Part D plans are offered by Medicare-approved private insurance companies, so you sign up for them directly with the private insurer.
If you are enrolled in a Part D plan, you will pay a monthly premium and sometimes a deductible, as well as copayments for your drugs. Each plan varies in the cost of premiums, the price of drugs and its list of covered drugs or "formulary" under the plan.
Medicare Supplemental Insurance Plans - Medigap
Medicare Supplemental Insurance Plans (Medigap) are sold by Medicare-approved private companies and help pay some of the health care costs that Original Medicare doesn't cover. Examples include:
If you have Original Medicare and you buy a Medigap policy, Medicare will pay its share of the Medicare-approved amount for covered health care costs and then your Medigap policy pays its share.
A Medigap policy is different from a Medicare Advantage Plan. Those plans are ways to get Medicare additional benefits, while a Medigap policy only supplements payment for your Original Medicare benefits.
Here are some things to know about Medicare Supplemental Insurance Plans (Medigap):
- You must have Medicare Part A and Part B.
- If you have a Medicare Advantage Plan, you can apply for a Medigap policy. But, you should make sure you can leave the Medicare Advantage Plan before your Medigap policy begins.
- You pay the private insurance company a monthly premium for your Medigap policy. You pay this monthly premium in addition to the monthly Part B premium that you pay to Medicare.
- A Medigap policy only covers one person. If you and your spouse both want Medigap coverage, you'll each have to buy separate policies.
- You can buy a Medigap policy from any insurance company that's licensed in your state to sell one.
- Any standardized Medigap policy is guaranteed renewable even if you have health problems. This means the insurance company can't cancel your Medigap policy as long as you pay the premium.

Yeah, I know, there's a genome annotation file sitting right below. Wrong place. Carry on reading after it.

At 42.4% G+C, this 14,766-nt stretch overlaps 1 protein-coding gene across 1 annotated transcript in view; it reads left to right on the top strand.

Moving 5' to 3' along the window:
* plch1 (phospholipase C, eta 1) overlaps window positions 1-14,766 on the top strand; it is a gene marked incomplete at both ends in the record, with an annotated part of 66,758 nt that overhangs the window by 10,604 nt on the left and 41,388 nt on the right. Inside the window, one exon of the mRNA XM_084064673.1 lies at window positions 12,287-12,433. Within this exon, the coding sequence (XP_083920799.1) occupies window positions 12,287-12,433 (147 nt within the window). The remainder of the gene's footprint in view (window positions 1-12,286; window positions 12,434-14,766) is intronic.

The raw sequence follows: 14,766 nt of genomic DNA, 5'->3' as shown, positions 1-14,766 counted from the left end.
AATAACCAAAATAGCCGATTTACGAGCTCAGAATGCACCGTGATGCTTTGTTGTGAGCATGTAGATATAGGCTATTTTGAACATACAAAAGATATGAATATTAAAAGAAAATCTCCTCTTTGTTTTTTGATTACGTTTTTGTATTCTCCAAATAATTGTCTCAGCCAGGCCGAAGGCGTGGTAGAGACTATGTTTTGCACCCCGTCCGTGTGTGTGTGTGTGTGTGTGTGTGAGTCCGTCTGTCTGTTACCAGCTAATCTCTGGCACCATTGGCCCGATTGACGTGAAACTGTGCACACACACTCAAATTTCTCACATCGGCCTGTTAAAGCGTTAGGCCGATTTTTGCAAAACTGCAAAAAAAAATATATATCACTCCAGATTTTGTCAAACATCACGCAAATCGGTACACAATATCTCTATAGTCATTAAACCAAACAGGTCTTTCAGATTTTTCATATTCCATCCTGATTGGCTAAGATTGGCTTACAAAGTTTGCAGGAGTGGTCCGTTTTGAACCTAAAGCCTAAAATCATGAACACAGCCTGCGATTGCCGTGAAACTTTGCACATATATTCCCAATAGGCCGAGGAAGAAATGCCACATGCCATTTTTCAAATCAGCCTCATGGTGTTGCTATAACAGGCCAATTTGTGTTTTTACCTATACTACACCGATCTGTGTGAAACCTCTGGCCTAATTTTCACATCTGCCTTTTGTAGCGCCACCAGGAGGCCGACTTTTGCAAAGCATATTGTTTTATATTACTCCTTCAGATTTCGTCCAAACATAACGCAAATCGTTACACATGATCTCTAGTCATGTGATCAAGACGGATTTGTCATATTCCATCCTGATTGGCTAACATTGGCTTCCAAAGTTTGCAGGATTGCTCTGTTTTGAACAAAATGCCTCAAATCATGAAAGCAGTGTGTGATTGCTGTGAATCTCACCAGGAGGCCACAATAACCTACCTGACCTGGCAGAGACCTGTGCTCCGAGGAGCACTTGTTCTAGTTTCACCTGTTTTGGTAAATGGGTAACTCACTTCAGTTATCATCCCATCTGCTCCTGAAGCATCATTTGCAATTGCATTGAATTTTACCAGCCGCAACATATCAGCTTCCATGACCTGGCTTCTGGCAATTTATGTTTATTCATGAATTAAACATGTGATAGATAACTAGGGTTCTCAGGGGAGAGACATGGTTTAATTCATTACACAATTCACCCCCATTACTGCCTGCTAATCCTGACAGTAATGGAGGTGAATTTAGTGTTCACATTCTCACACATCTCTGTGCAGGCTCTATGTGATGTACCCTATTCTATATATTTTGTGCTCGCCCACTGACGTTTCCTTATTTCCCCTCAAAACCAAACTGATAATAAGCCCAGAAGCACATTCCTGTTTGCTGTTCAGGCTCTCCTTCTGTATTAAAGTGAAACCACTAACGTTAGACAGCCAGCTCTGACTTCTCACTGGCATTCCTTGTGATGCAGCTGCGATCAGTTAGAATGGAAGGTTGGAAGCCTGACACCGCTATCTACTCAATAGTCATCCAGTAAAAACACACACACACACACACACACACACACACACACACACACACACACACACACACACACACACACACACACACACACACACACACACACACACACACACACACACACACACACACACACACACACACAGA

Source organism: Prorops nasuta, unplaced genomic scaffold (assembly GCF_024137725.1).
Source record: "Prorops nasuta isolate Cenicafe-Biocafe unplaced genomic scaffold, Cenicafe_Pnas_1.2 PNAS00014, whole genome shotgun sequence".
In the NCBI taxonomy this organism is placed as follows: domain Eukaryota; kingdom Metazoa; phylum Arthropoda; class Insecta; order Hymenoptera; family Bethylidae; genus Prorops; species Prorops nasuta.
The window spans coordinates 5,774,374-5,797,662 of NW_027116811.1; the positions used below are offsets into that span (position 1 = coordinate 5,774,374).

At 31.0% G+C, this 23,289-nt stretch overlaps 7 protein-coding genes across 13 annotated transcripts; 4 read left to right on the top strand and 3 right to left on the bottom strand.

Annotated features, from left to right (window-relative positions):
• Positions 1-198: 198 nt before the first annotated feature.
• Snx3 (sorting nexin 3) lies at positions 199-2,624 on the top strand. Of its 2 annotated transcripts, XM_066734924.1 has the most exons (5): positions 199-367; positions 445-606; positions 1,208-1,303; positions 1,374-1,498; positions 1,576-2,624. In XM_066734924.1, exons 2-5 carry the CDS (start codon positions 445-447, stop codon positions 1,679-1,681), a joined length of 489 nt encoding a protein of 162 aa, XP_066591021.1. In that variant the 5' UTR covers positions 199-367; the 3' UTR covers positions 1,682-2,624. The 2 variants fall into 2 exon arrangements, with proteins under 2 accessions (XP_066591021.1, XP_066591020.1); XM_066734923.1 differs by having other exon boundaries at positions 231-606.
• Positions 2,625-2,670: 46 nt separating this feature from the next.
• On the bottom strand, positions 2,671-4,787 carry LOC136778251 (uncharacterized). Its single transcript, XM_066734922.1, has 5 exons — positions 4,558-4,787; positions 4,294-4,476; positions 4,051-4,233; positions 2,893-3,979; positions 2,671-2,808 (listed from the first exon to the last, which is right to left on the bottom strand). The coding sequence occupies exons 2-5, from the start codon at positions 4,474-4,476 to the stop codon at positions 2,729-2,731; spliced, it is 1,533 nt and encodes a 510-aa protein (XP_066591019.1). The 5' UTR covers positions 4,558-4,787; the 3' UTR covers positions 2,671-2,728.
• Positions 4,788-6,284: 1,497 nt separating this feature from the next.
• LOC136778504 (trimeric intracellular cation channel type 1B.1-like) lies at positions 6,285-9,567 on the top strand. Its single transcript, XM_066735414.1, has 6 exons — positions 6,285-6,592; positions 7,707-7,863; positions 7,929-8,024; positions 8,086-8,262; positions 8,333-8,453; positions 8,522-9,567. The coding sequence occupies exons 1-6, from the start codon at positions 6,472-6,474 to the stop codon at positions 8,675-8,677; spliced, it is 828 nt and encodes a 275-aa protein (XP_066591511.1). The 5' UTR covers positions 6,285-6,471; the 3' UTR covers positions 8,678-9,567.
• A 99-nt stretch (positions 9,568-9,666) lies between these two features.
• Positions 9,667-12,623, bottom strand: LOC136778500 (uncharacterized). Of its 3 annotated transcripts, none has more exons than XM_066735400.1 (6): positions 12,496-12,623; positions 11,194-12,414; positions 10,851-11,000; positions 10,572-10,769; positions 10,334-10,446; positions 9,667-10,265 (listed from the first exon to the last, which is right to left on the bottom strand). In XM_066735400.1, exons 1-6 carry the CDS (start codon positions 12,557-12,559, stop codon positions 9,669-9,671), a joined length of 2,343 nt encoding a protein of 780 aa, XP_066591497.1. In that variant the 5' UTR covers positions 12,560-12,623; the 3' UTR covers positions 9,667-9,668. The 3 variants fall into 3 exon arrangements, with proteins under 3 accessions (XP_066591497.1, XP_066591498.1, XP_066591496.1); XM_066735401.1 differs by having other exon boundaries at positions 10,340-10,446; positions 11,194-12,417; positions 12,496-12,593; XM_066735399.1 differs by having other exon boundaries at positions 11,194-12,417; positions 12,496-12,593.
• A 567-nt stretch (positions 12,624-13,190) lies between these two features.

- Some Medigap policies sold in the past cover prescription drugs. But, Medigap policies sold after January 1, 2006 aren't allowed to include prescription drug coverage. If you want prescription drug coverage, you can join a Medicare Prescription Drug Plan (Part D).
- It's illegal for anyone to sell you a Medigap policy if you have a Medicare Medical Savings Account (MSA) Plan.
Depending on your health and financial situation, it is important to weigh all of the various medicare plans and costs. Consulting with an experienced medicare agent or broker will help you evaluate your options and determine which is right for you.
You can learn more about using a medicare agent in our previous article. That way you can have peace of mind that whatever happens in the future, you will be covered
“Statements on this website as to policies and coverage's and other content provide general information only and we provide no warranty as to their accuracy. Clients should consult with their licensed agent as to how these coverage's pertain to their individual situation. Any hypertext links to other sites or vendors are provided as a convenience only. We have no control over those sites or vendors and cannot, therefore, endorse nor guarantee the accuracy of any information provided by those sites or the services provided by those vendors.”